French mission to combat hate speech visits London
France is relentlessly waging a battle against racism and anti-Semitism online. As part of this, President Emmanuel Macron and Prime Minister Edouard Philippe set up a French mission to fight racism and anti-Semitism (MLRAI) aimed at analysing and drafting proposals to combat the spread of hate content online.
The mission is made up of Laetitia Avia, a deputy for the governing La République en Marche political movement, Karim Amellal, author and coordinator, since 2007, of a citizen’s initiative to fight hatred, extremism and manipulation on the Internet, and Gil Taïeb, a dental surgeon and Vice-President of two French Jewish organizations, the Conseil Représentatif des Institutions Juives de France (CRIF) and the Fonds Social Juif Unifié (FSJU).
On 11 June 2018, the MLRAI came to London to discuss British experience in this area.
Discussions began by focusing on the UK’s legal framework and how European legislation is implemented nationally. Mike Whine, who represents Common Security Trust, a British voluntary organization combating anti-Semitism, highlighted the gradual development of UK legislation to adapt to the more widespread occurrence of online hate crimes.
Sally Sealey, chief government coordinator in the fight against anti-Semitism, then stressed the phenomenon’s current prominence in the press and social media.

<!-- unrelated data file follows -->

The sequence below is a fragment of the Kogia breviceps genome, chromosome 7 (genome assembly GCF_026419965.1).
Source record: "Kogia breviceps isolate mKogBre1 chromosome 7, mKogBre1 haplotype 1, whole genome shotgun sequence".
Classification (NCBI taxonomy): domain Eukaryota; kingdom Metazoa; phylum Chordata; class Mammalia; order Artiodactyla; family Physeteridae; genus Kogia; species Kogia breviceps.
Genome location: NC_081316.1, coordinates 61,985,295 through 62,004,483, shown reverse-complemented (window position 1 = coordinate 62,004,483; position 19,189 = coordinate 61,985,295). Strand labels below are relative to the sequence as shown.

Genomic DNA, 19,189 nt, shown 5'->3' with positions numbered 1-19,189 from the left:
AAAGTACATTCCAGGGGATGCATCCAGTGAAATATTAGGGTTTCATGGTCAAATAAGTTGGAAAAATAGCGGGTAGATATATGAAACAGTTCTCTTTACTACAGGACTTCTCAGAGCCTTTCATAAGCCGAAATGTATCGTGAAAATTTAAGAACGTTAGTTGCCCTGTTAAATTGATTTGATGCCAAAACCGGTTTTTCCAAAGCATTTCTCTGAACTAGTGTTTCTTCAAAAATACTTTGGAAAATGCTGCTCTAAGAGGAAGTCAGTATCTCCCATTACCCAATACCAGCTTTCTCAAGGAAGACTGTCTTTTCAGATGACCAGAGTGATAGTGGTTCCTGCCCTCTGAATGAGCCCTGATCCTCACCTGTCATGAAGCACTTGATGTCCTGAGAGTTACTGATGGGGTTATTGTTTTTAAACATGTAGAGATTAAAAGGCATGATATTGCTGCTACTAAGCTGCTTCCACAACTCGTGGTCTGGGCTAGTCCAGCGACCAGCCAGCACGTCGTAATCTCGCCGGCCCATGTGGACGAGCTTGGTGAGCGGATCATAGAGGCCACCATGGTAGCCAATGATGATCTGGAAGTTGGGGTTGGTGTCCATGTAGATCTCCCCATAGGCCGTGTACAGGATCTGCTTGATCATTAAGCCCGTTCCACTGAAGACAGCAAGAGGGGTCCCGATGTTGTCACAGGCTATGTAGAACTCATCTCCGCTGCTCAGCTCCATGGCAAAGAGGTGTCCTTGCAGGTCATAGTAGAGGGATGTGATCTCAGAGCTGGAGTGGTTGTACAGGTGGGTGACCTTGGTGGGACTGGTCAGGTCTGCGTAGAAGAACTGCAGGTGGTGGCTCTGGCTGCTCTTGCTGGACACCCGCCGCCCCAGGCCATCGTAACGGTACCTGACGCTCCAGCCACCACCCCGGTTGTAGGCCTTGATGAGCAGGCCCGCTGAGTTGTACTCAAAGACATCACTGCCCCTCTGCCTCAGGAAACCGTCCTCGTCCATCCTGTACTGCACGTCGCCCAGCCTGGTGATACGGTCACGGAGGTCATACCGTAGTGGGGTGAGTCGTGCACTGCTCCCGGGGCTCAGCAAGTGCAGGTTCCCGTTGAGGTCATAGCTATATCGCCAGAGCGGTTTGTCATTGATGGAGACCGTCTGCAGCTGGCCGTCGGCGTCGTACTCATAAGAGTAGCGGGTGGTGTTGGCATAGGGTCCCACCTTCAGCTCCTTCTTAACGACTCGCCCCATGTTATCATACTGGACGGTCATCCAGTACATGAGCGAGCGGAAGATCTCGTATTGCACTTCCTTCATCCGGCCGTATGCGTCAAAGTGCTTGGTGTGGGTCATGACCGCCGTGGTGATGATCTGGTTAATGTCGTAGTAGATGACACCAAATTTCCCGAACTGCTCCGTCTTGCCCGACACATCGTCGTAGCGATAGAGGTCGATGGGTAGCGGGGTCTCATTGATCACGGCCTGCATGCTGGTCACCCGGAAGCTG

Mike Ainsworth subsequently set out the work being done by the voluntary organization Stop Hate UK, which enables the public to get involved in combating cyber bullying by producing counter-arguments to racist, anti-Semitic or homophobic language on social media (https://www.stophateuk.org/).
Finally, Paul Gianassi, Elliot Steinberg and Molly Dickinson, British government representatives on the fight against online racism and anti-Semitism, discussed the strategic framework for government action, and in particular the police’s role tackling these offences, whose numbers are on the increase.
There was a specific focus on tools including True Vision, a website for reporting abusive online behaviour (http://www.report-it.org.uk/home), which was discussed in detail. It is currently the most effective tool for reporting and handling so-called hate crimes.
So it was a day of constructive discussions for the MLRAI, taking stock of UK-wide initiatives. The visit was fruitful and emphasized the importance of bilateral cooperation in the fight against this global problem.
An online public consultation (accessible here) was launched on the issue. The MLRAI also put an awareness-raising videoonline recalling the importance of the battle the French government is fighting.